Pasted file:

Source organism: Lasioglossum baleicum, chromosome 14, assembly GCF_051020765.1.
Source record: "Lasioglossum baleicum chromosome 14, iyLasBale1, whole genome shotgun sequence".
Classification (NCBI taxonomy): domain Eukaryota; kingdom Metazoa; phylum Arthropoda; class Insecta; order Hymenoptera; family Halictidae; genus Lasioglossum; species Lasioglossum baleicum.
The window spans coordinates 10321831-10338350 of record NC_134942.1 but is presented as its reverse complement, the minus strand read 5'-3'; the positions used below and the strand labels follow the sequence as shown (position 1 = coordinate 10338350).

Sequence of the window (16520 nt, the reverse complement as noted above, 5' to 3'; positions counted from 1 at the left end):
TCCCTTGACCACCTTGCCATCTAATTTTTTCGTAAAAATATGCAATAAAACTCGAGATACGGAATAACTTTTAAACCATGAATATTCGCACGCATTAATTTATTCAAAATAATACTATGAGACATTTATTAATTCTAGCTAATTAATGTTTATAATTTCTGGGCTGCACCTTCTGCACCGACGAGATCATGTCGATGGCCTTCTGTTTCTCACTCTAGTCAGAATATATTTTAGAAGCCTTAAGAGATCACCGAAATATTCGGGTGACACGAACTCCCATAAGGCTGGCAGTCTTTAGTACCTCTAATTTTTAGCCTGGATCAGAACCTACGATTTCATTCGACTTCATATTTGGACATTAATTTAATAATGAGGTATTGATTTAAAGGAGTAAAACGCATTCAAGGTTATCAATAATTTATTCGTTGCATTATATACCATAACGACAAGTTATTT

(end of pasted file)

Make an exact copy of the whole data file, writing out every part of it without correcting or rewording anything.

Source organism: Lasioglossum baleicum, chromosome 14, assembly GCF_051020765.1.
Source record: "Lasioglossum baleicum chromosome 14, iyLasBale1, whole genome shotgun sequence".
Classification (NCBI taxonomy): domain Eukaryota; kingdom Metazoa; phylum Arthropoda; class Insecta; order Hymenoptera; family Halictidae; genus Lasioglossum; species Lasioglossum baleicum.
The window spans coordinates 10321831-10338350 of record NC_134942.1 but is presented as its reverse complement, the minus strand read 5'-3'; the positions used below and the strand labels follow the sequence as shown (position 1 = coordinate 10338350).

Sequence of the window (16520 nt, the reverse complement as noted above, 5' to 3'; positions counted from 1 at the left end):
TCCCTTGACCACCTTGCCATCTAATTTTTTCGTAAAAATATGCAATAAAACTCGAGATACGGAATAACTTTTAAACCATGAATATTCGCACGCATTAATTTATTCAAAATAATACTATGAGACATTTATTAATTCTAGCTAATTAATGTTTATAATTTCTGGGCTGCACCTTCTGCACCGACGAGATCATGTCGATGGCCTTCTGTTTCTCACTCTAGTCAGAATATATTTTAGAAGCCTTAAGAGATCACCGAAATATTCGGGTGACACGAACTCCCATAAGGCTGGCAGTCTTTAGTACCTCTAATTTTTAGCCTGGATCAGAACCTACGATTTCATTCGACTTCATATTTGGACATTAATTTAATAATGAGGTATTGATTTAAAGGAGTAAAACGCATTCAAGGTTATCAATAATTTATTCGTTGCATTATATACCATAACGACAAGTTATTT